Table of ContentsBy Carole Cloud
Sprout, now a five-month-old French Bulldog, has seen some tough times in his young life. At five weeks old, Sprout couldn’t keep any food down. His owner, French Bulldog breeder Virginia Cowger, knew something was very wrong. When she brought the dog to her vet, Dr. Liz Bruce, VMD, in Easton, Maryland, Dr. Bruce suspected a persistent right aortic arch.
Translation? A persistent right aortic arch is an abnormal development of the major blood vessels in the chest that results in constriction of the esophagus, and in some cases, the trachea. In other words, instead of developing behind the esophagus or trachea, as they should, the major blood vessels, sit on top of these vital passages, thereby restricting the passage of food or air. This, in turn, results in dilatation of the esophagus, regurgitation, and, in some cases, aspiration pneumonia. Puppies often start to show symptoms of distress at the time of weaning, when they are transitioned from liquid to solid foods. In Sprout’s case, his esophageal constriction was so severe that he could not even hold down liquids. At such a young age, this type of developmental malformation can be deadly.
Herself a Penn Vet graduate, Dr. Bruce knew that the team of highly skilled, board-certified surgical specialists at Ryan Hospital would have the experience and resources necessary to address the issue. In fact, Penn Vet surgeons have addressed this malformation many times. But in young dogs suffering from vascular ring anomaly, size really does matter. And Sprout was certainly one of Penn Vet’s tiniest canine surgical patients.
When Mrs. Cowger brought Sprout in for his first consult with soft-tissue surgeon and surgery section chief Dr. David Holt and surgery resident Dr. Chloe Wormser, the tiny puppy weighed just under a pound-and-a-half. On examination, the surgeons quickly assessed that their pint-sized patient was indeed dehydrated, and thoracic radiographs revealed esophageal dilation as well as tracheal deviation: all symptoms consistent with a persistent right aortic arch. In addition, Sprout showed signs of aspiration pneumonia.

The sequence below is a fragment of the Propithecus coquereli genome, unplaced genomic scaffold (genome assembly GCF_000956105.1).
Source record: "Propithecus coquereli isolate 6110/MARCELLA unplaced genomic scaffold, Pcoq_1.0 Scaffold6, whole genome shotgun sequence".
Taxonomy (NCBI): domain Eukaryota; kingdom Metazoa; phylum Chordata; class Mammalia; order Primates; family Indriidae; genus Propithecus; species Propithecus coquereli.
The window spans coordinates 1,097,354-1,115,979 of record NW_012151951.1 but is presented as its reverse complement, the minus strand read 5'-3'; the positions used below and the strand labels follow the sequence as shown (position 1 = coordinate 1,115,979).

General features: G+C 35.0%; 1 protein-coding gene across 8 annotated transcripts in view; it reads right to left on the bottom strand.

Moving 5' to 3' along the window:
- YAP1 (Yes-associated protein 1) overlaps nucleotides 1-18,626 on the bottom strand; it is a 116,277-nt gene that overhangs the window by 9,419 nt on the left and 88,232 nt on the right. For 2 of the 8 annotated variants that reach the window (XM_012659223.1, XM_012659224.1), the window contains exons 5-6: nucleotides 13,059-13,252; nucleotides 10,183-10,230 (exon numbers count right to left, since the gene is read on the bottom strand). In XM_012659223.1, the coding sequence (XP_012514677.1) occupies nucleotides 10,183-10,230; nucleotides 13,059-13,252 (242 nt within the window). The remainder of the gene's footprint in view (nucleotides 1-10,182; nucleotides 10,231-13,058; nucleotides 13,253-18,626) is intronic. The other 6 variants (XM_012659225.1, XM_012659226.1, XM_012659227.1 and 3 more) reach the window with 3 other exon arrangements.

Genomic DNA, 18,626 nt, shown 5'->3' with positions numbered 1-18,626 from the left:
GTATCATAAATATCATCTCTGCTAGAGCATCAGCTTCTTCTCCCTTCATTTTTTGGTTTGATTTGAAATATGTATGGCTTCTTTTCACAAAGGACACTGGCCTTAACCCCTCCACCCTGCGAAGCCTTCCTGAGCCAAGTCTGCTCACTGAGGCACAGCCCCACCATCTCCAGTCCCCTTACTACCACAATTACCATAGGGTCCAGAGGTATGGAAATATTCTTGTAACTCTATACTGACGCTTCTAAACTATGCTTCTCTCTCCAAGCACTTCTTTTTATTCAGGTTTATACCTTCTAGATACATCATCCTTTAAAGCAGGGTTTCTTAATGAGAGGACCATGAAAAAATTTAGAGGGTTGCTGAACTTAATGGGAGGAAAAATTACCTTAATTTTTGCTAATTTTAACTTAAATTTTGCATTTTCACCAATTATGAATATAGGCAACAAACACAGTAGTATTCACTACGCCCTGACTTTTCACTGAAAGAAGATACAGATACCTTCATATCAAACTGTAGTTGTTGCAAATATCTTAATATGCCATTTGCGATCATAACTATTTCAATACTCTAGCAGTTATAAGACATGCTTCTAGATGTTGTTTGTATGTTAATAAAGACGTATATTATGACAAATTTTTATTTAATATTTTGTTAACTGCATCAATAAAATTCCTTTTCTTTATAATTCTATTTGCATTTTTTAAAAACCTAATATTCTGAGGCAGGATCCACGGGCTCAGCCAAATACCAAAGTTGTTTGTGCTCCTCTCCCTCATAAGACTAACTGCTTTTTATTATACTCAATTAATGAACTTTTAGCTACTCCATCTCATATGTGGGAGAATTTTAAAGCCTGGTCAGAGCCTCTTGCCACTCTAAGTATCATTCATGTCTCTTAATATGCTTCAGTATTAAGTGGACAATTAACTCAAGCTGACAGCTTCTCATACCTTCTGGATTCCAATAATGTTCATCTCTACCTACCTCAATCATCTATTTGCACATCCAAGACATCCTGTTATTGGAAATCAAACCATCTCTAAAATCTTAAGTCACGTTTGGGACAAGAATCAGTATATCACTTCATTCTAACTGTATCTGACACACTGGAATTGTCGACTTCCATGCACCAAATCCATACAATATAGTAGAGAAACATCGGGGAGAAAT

With a larger dog, the necessary surgery could have been done laparoscopic, but because of Sprout’s size, the surgical team recommended a left fourth intercostal thoracotomy.
This type of surgical procedure is extensive, and involves entering the space between the ribs, which means opening the chest cavity. Thoracotomies are thought to be one of the most difficult surgical incisions to deal with post-operatively, because they are extremely painful and the pain can prevent the patient from breathing effectively, leading to atelectasis or pneumonia.
Historically, this approach has been very difficult on puppies because of their size and their ability to tolerate pain. However, due to advances in nerve block anesthesia and pain management medications, the Penn Vet team felt confident that they would be able to effectively manage Sprout’s surgery and subsequent pain level. With Mrs. Cowger’s approval, Sprout went into surgery.
Once the existence of the persistent right aortic arch was confirmed, the constricting tissue band (ligamentum arteriosum) was cut to free the esophagus and allow for normal flow. Because the esophageal changes can take time to reverse, a gastrostomy tube was placed as part of Sprout’s surgery. This tube allowed for bypass of the esophagus and direct feeding into the stomach, ensuring the puppy would receive all the nutrients he needed during his recovery.
But Sprout’s challenges were not over. Since he developed severe aspiration pneumonia after the surgery, he stayed in the Ryan Hospital’s Intensive Care Unit for around the clock care. Within a short time, Sprout was breathing normally again and was gaining weight. Once his team determined he was stable, he was sent home with Mrs. Cowger to recover. And Sprout was sporting a tiny shirt to keep his gastrostomy tube in place.
From left: Dr. Bruce, Mrs. Cowger, Sprout, Dr. Wormser, Dr. Holt
Mrs. Cowger brought Sprout back for consults every couple of weeks after surgery. The surgeons were cautiously optimistic, as he had been gaining weight. Mrs. Cowger started to feed him orally in addition to his gastrostomy tube feedings, which he was tolerating this well. Four weeks after surgery, his gastrostomy tube was removed. However, shortly after his tube was removed, Sprout began to show signs of esophagitis (esophageal inflammation) including dehydration, weight loss, and regurgitation. Once his gastrostomy tube was replaced. he bounced back quickly and has since shown signs of significant improvement. Not only has Sprout has been eating on his own without any further signs of regurgitation, he has also steadily been gaining weight.
The hope is that once Sprout is a little bigger, his gastrostomy tube can be removed permanently. Mrs. Cowger is grateful for the expert care. “I do everything the right way for my dogs, and that’s why we ended up here at Penn Vet,” she said. “Sprout is growing and thriving again, and I’m really grateful for the care he received from our vet, Dr. Bruce, and the Penn Vet surgical team.”Table of Contents